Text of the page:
• the tumor is larger than 2 cm but no larger than 5 cm; cancer has spread to 1 to 3 axillary lymph nodes or to lymph nodes near the breastbone (found during a sentinel node biopsy) or
  • the tumor is larger than 5 cm but has not spread to the axillary lymph nodes

Still, if the cancer tumor measures between 2 and 5 cm and:

  • cancer is found in 1 to 3 axillary lymph nodes
  • is HER2-positive
  • estrogen-receptor-positive
  • progesterone-receptor-positive
  • it will likely be classified as stage 1B.

Stage 3

Stage 3 is divided into subcategories known as 3A, 3B, and 3C.

In general, stage 3A describes invasive breast cancer in which either:

  • no tumor is found in the breast or the tumor may be any size; cancer is found in 4 to 9 axillary lymph nodes or in the lymph nodes near the breastbone (found during imaging tests or a physical exam) or
  • the tumor is larger than 5 cm; small groups of breast cancer cells (larger than 0.2 mm but not larger than 2 mm) are found in the lymph nodes or
  • the tumor is larger than 5 cm; cancer has spread to 1 to 3 axillary lymph nodes or to the lymph nodes near the breastbone (found during a sentinel lymph node biopsy)

Still, if the cancer tumor measures more than 5 cm across and:

  • is grade 2
  • cancer is found in 4 to 9 axillary lymph nodes
  • is estrogen-receptor-positive
  • is progesterone-receptor-positive
  • is HER2-positive
  • it will likely be classified as stage 1B.

In general, stage 3B describes invasive breast cancer in which:

  • the tumor may be any size and has spread to the chest wall and/or skin of the breast and caused swelling or an ulcer and
  • may have spread to up to 9 axillary lymph nodes or
  • may have spread to lymph nodes near the breastbone

Still, if the cancer tumor measures more than 5 cm across and:

  • is grade 3
  • cancer is found in 4 to 9 axillary lymph nodes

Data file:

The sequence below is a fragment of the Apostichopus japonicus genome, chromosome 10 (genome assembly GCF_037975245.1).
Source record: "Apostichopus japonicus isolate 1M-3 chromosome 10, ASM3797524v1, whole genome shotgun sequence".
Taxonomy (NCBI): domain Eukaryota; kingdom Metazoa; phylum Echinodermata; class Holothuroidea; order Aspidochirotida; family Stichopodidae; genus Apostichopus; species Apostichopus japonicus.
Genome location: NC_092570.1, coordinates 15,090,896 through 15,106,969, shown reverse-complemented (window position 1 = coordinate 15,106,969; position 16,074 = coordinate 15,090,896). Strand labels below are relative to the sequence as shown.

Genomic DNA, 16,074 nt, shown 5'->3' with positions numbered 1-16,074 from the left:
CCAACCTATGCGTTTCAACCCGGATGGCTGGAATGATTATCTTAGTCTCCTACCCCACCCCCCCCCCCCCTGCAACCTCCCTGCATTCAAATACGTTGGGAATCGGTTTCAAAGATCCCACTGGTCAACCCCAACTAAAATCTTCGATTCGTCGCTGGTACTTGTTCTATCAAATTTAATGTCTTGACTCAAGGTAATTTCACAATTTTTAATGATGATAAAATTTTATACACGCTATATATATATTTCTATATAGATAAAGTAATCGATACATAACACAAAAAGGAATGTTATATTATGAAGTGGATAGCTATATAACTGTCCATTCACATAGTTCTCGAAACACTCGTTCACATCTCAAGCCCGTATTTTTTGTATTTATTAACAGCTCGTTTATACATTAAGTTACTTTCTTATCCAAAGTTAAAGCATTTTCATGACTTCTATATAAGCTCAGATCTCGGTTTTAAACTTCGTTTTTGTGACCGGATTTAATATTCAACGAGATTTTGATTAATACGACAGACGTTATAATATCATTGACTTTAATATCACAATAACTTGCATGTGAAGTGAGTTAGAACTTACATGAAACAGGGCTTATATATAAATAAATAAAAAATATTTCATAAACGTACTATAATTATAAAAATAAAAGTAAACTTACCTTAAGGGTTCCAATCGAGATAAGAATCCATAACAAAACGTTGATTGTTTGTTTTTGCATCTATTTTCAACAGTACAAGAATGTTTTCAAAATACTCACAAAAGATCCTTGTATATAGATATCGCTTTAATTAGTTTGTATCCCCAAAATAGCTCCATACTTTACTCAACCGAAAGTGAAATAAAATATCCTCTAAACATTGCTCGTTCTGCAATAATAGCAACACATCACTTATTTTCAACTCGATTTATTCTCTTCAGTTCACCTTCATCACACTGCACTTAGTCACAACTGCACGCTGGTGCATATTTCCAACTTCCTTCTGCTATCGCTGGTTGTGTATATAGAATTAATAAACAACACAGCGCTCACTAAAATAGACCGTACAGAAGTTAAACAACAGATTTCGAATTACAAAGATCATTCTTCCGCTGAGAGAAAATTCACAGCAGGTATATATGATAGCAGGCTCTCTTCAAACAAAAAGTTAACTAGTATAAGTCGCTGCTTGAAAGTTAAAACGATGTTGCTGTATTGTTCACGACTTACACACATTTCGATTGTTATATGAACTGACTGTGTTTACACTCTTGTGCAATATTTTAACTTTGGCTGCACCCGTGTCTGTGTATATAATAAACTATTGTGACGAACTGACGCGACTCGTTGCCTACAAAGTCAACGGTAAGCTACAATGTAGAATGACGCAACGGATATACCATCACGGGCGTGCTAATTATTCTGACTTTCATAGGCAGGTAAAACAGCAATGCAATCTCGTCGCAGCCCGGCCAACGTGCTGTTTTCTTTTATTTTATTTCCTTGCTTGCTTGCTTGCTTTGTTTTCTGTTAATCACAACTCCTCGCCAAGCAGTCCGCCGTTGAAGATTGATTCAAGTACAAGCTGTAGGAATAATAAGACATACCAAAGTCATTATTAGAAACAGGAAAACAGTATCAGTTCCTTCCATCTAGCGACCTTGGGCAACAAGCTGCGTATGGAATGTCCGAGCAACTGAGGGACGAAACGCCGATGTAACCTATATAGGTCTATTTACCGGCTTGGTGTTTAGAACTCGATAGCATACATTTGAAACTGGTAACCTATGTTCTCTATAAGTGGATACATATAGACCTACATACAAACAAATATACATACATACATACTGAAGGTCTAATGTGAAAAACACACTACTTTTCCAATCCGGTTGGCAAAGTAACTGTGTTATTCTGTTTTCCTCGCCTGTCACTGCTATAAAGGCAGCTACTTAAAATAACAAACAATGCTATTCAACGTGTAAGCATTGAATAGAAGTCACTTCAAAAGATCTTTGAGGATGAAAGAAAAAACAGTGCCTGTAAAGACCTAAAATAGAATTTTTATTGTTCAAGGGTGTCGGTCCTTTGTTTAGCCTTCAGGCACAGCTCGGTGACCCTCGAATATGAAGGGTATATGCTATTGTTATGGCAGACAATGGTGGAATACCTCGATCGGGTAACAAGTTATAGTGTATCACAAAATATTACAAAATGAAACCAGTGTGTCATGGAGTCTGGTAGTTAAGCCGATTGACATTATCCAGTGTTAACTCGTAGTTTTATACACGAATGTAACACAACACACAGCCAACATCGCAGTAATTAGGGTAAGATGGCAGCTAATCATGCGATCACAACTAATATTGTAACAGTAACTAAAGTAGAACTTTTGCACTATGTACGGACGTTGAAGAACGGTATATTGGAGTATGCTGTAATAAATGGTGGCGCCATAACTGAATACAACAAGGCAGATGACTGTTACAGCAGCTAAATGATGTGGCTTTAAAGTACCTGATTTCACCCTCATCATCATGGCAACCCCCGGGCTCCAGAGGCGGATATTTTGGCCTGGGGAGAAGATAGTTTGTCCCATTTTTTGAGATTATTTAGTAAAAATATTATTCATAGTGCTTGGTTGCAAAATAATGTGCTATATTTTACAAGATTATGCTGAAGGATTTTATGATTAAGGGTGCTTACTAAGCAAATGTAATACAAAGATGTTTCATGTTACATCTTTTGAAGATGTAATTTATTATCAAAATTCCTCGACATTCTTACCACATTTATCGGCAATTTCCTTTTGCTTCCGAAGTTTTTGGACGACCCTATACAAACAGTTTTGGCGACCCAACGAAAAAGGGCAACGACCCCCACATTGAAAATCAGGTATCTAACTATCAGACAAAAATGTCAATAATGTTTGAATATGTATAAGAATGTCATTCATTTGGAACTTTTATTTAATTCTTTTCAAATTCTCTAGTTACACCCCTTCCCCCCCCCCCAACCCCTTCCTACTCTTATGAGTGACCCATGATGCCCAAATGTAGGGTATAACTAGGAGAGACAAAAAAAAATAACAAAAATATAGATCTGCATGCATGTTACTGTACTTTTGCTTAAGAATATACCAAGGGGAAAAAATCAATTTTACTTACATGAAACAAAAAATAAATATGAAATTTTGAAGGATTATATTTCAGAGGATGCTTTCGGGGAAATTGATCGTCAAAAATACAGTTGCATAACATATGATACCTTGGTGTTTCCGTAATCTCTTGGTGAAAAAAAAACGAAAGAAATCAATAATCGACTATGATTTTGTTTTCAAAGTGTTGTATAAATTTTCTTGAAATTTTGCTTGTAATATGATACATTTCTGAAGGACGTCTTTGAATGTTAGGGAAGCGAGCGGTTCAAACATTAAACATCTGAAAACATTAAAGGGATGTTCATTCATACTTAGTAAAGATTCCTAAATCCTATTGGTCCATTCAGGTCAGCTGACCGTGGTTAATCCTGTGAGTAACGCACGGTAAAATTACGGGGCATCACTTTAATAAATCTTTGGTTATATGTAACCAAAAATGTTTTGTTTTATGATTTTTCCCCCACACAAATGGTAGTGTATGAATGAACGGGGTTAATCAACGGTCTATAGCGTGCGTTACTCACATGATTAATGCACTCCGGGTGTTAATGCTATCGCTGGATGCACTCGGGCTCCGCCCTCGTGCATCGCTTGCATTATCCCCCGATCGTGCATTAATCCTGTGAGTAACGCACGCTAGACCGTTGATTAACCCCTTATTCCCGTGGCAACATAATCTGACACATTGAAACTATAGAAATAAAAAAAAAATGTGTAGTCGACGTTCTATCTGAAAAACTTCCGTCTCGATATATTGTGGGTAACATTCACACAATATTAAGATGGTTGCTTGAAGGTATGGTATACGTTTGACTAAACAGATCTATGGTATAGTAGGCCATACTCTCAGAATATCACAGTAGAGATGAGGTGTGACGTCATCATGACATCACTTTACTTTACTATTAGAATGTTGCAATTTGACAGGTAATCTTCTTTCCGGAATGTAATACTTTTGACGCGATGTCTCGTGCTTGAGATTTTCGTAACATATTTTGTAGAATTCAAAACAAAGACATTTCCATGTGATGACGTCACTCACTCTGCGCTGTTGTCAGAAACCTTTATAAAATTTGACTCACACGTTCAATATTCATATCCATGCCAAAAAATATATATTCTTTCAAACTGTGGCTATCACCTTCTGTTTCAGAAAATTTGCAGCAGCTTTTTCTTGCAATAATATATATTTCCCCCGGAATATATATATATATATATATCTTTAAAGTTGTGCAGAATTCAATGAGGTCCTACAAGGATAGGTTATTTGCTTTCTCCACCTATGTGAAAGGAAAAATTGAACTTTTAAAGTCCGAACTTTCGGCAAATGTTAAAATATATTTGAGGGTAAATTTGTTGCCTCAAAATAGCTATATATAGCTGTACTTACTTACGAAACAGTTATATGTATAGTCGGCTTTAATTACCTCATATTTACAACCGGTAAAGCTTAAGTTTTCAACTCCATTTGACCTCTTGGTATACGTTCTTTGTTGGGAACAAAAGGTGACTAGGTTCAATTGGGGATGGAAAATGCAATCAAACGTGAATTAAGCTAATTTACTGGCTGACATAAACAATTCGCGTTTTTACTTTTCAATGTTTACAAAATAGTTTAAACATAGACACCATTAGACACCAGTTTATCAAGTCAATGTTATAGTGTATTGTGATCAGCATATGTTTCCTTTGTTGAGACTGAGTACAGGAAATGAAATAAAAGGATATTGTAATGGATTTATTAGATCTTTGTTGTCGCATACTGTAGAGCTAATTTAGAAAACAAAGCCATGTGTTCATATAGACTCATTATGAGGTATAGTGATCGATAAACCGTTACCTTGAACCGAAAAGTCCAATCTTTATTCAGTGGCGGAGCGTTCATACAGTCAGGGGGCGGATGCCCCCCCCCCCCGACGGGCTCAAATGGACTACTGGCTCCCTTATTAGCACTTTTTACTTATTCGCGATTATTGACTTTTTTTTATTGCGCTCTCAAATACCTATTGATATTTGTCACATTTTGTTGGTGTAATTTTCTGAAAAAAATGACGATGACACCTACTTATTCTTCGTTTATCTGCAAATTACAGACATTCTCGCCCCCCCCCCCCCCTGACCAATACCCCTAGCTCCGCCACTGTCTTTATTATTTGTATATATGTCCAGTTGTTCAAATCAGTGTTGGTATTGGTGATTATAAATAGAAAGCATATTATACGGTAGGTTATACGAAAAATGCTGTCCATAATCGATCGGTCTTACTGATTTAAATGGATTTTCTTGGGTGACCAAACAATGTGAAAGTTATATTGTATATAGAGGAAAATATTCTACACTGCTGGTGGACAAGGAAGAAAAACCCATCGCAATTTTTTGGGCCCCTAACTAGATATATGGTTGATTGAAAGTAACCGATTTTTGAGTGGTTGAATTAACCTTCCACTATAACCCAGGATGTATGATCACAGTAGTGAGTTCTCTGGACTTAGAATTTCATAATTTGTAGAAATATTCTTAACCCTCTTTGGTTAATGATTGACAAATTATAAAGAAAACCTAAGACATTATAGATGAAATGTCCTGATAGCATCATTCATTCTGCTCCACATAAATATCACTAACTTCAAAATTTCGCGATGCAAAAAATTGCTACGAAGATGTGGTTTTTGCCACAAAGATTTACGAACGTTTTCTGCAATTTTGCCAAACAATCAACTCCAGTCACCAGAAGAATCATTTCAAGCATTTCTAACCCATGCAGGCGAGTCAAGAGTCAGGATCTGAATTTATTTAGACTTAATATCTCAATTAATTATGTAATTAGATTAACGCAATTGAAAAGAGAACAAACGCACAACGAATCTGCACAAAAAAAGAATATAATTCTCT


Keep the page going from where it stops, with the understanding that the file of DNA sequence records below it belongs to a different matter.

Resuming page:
• is estrogen-receptor-positive
  • is progesterone-receptor-positive
  • is HER2-positive
  • it will likely be classified as stage 2A.

Inflammatory breast cancer is considered at least stage 3B. Typical features of inflammatory breast cancer include:

  • reddening of a large portion of the breast skin
  • the breast feels warm and may be swollen
  • cancer cells have spread to the lymph nodes and may be found in the skin

In general, stage 3C describes invasive breast cancer in which:

  • there may be no sign of cancer in the breast or, if there is a tumor, it may be any size and may have spread to the chest wall and/or the skin of the breast and
  • the cancer has spread to 10 or more axillary lymph nodes or
  • the cancer has spread to lymph nodes above or below the collarbone or
  • the cancer has spread to axillary lymph nodes or to lymph nodes near the breastbone

Still, if the cancer tumor measures any size and:

  • is grade 2
  • is estrogen-receptor-positive
  • is progesterone-receptor-positive
  • is HER2-positive or negative
  • it will likely be classified as stage 3A.

Stage 4

Describes invasive breast cancer that has spread beyond the breast and nearby lymph nodes to other organs of the body, such as the lungs, distant lymph nodes, skin, bones, liver, or brain. You may hear the words “advanced” and “metastatic” used to describe stage 4 breast cancer. Cancer may be stage IV at first diagnosis, called “de novo” by doctors, or it can be a recurrence of a previous breast cancer that has spread to other parts of the body.